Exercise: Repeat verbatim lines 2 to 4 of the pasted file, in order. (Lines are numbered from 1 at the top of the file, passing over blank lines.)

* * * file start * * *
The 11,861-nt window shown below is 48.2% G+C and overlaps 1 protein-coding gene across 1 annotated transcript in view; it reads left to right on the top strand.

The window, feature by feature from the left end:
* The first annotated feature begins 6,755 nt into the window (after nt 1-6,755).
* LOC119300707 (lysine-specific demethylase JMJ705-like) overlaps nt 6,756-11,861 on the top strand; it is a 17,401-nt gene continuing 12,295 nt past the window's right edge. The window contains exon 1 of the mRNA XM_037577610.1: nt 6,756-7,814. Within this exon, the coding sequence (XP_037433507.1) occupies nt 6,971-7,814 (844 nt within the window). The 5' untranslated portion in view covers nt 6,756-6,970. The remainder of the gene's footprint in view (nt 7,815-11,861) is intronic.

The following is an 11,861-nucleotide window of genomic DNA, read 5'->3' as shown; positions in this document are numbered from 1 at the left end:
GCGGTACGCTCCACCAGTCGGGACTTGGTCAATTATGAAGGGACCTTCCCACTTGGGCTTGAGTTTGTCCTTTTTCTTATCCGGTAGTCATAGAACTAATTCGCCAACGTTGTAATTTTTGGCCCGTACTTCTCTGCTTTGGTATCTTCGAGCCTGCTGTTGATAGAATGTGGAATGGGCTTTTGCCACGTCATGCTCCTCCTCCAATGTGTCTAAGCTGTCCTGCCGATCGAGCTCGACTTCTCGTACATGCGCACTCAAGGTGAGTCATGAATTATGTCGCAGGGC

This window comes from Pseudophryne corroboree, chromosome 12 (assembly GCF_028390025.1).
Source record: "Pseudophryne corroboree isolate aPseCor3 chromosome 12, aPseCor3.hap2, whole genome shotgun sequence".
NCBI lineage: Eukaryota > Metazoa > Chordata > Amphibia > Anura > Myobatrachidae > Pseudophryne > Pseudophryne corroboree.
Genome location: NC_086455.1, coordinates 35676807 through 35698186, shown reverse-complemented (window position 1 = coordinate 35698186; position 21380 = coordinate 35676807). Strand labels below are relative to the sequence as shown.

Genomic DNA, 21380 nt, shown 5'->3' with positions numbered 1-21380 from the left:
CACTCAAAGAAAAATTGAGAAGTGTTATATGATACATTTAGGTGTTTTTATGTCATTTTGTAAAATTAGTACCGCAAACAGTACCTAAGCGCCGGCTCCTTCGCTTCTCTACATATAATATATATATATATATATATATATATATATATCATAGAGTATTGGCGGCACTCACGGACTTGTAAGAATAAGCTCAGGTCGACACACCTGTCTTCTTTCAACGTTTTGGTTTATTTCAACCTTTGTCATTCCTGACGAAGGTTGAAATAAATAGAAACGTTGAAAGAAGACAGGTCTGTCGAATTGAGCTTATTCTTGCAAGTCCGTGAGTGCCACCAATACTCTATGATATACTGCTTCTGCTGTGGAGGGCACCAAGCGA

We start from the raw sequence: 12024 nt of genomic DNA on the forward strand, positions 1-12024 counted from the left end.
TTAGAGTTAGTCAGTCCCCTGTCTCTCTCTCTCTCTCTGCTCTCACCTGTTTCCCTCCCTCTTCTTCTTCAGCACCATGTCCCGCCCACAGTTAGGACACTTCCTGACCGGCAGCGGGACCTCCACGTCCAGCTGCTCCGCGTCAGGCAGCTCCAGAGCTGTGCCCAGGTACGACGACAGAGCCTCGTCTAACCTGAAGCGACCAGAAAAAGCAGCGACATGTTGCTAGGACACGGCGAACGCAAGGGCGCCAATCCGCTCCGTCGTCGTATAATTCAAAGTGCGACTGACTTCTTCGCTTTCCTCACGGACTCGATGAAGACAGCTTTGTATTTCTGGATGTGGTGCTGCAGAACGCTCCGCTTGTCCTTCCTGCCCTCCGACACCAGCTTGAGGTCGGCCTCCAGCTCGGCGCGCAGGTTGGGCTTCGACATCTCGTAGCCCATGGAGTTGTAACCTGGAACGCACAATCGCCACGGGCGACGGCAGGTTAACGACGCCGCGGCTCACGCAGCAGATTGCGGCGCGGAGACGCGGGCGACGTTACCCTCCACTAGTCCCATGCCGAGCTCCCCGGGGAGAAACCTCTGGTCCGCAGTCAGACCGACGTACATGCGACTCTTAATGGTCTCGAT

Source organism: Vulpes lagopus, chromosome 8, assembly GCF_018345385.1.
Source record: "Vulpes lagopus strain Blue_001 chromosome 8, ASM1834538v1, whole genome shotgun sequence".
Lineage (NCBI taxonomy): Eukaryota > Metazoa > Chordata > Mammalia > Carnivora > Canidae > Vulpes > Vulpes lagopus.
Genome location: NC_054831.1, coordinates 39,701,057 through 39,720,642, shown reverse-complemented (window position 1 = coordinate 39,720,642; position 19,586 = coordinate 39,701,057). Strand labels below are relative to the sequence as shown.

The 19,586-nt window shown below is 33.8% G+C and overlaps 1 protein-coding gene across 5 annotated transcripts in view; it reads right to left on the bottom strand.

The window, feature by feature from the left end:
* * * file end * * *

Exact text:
The window, feature by feature from the left end:
* The first annotated feature begins 6,755 nt into the window (after nt 1-6,755).
* LOC119300707 (lysine-specific demethylase JMJ705-like) overlaps nt 6,756-11,861 on the top strand; it is a 17,401-nt gene continuing 12,295 nt past the window's right edge. The window contains exon 1 of the mRNA XM_037577610.1: nt 6,756-7,814. Within this exon, the coding sequence (XP_037433507.1) occupies nt 6,971-7,814 (844 nt within the window). The 5' untranslated portion in view covers nt 6,756-6,970. The remainder of the gene's footprint in view (nt 7,815-11,861) is intronic.